Well, we promised you a little product preview, and that is exactly what you are going to get in this page, courtesy of ViewSonic, Shuttle, A4Tech and Innostor.
We managed to catch a glimpse of three of ViewSonic's upcoming tablets; the ViewPad 4, the ViewPad 7 and the ViewPad 10 Pro.
The ViewSonic ViewPad 4 tablet measures 66mm wide, 12mm high and 10mm thick, and appears to be more suited for use as a large smartphone an opposed to a tablet device per se. And yes, it runs off Android 2.2, although ViewSonic has confirmed that there will be an upgrade path to Gingerbread in time. Also, the ViewPad 4 is expected to be released for retail in Taiwan by this Wednesday. Nice.
On the hardware side, the ViewPad 4 is powered by a Qualcomm MSM 8255 processor clocked at 1GHz, and sports a 4-inch screen capable of a resolution of up to 800 x 480, along with 512MB of RAM and 2GB of ROM capacity. In addition, the ViewPad will feature dual cameras, with the rear camera capable of a maximum resolution of 5MP, and the front being a VGA camera.
Next up on the list is the ViewSonic ViewPad 7x. ViewSonic was not keen to give away too much information about the tablet, although we managed to find out that the 7x will possess 3D display capabilities due to its use of a dual-core NVIDIA system-on-a-chip which is capable of supporting 3D display. In addition, the ViewPad 7x will feature a 7-inch capacitive touchscreen that is capable of a resolution of 1024 x 600 boasts multitouch support for a maximum of 10 points. Oh, and it will come bundled with Honeycomb and is slated for a Q3 release date.
Last but not least, ViewSonic's ViewPad 10Pro is one unique tablet which allows users to toggle between Windows 7 Professional and Android 2.2 on the fly at the touch of a button without having to perform any cumbersome rebooting. As usual, ViewSonic was not too keen to reveal too much information about the technology used to allow for such OS swapping, although it did mention that the copy of Android loaded onto the 10Pro can be likened to that of a virtual image which runs on top of Windows. Oh, and one more thing: it is powered by Intel's Oak Trail platform and sports a Z670 processor clocked at 1.5GHz.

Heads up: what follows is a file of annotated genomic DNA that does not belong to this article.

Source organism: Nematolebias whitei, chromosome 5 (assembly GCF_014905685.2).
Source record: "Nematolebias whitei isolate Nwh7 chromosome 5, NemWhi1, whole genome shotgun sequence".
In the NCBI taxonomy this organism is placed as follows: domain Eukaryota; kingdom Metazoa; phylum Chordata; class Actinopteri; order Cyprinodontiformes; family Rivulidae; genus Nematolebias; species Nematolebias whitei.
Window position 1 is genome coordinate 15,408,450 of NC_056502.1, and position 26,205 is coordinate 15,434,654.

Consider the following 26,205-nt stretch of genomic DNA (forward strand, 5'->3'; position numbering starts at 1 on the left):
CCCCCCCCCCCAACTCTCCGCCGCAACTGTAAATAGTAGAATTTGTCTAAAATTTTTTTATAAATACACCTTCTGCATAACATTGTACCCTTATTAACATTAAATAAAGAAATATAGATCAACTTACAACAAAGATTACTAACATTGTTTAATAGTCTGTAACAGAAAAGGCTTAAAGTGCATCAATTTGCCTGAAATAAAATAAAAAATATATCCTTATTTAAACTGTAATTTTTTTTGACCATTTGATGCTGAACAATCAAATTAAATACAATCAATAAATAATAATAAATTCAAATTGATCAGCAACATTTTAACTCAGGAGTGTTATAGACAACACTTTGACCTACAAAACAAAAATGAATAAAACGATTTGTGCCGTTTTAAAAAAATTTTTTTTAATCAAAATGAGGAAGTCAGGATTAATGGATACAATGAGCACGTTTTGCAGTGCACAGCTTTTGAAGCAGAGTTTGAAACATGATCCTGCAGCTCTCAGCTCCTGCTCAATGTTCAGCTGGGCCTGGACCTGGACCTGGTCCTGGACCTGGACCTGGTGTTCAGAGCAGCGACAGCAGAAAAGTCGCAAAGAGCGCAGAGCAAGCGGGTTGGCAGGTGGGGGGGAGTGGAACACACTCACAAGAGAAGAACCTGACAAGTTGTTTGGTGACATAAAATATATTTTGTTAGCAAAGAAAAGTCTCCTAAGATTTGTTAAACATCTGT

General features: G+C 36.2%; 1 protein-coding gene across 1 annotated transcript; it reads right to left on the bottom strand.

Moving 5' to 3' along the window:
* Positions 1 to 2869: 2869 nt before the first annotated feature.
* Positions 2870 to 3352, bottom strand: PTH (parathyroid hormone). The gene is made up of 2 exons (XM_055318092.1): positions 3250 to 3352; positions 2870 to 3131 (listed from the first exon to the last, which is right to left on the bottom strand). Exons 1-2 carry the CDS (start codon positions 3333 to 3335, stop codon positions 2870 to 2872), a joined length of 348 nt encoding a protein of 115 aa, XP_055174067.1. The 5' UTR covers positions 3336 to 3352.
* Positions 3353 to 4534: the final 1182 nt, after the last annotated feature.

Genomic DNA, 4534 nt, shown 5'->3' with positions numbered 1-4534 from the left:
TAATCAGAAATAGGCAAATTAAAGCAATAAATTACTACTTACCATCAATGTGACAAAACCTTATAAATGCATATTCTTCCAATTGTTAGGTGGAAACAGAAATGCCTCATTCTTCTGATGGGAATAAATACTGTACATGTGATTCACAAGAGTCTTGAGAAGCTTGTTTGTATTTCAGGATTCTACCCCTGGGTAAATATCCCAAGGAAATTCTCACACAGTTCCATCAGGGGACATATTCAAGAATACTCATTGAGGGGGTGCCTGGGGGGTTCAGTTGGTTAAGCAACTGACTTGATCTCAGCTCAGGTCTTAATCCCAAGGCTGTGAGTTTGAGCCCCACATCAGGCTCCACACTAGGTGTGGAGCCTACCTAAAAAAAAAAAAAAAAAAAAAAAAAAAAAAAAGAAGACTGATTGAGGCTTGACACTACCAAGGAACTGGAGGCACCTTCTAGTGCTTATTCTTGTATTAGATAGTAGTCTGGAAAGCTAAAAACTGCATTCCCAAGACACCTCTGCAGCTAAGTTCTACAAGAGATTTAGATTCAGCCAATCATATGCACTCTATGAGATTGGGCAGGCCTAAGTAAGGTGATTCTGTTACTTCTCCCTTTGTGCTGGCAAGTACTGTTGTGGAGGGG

Press the Windows orb on the ViewPad 10Pro in Android mode…
..and tada, you're back into Windows.
To go back to Android mode, hit the Instant Switch shortcut on the WIndows 7 desktop and you're all good.
Shuttle was also present during the press conference, where they had a small stand to give the media a preview of some of their upcoming products.
First up on the list is Shuttle's new XS35 series of barebones PCs, which the company claims is the first "fan-less, one-litre PC with ION 2 graphics". According to Shuttle, the XS35 series of PCs will make use of Intel's dual-core D510 processor and can also be fitted with either a standard DVD or Blu-ray drive, along with a single 2.5-inch hard disk.
Also shown off at the event were Shuttle's N09 and N10 tablets, which run off version 2.2 of the Android operating system and are fitted with 9-inch and 10-inch displays respectively.
For users who need that added precision in their mouse control, look no further than A4Tech's new line of mice utilizing its new V-Track technology, which allows the optical sensor to make use of vertical incident light instead of the regular slanted light, boasts sensitivities of up to 3000dpi and is touted to work perfectly on most materials. Available on display today were the G10-660FL…
and the gamer-centric F3.
Up on display at be quiet's stand are two cooling fans and one PSU:
From left: the updated Dark Rock Pro C1, the Dark Power Pro P10 andStraight Power E9 PSUs
The 80PLUS Platinum-certified Dark Rock Pro C1 is capable of supplying up to 1200w of power and is claimed to be one of the more quieter PSUs out there thanks to the use of a 135mm fan with Silent Wing Technology, while the Straight Power E9 is 80PLUS certified. The Dark Rock Pro C1 dualtower cooler sports seven 6mm heat pipes and two Silent Wings PWM fans.
Last but not least, Innostor was also present to show off the performance of their new USB 3.0 flash and SATA controllers: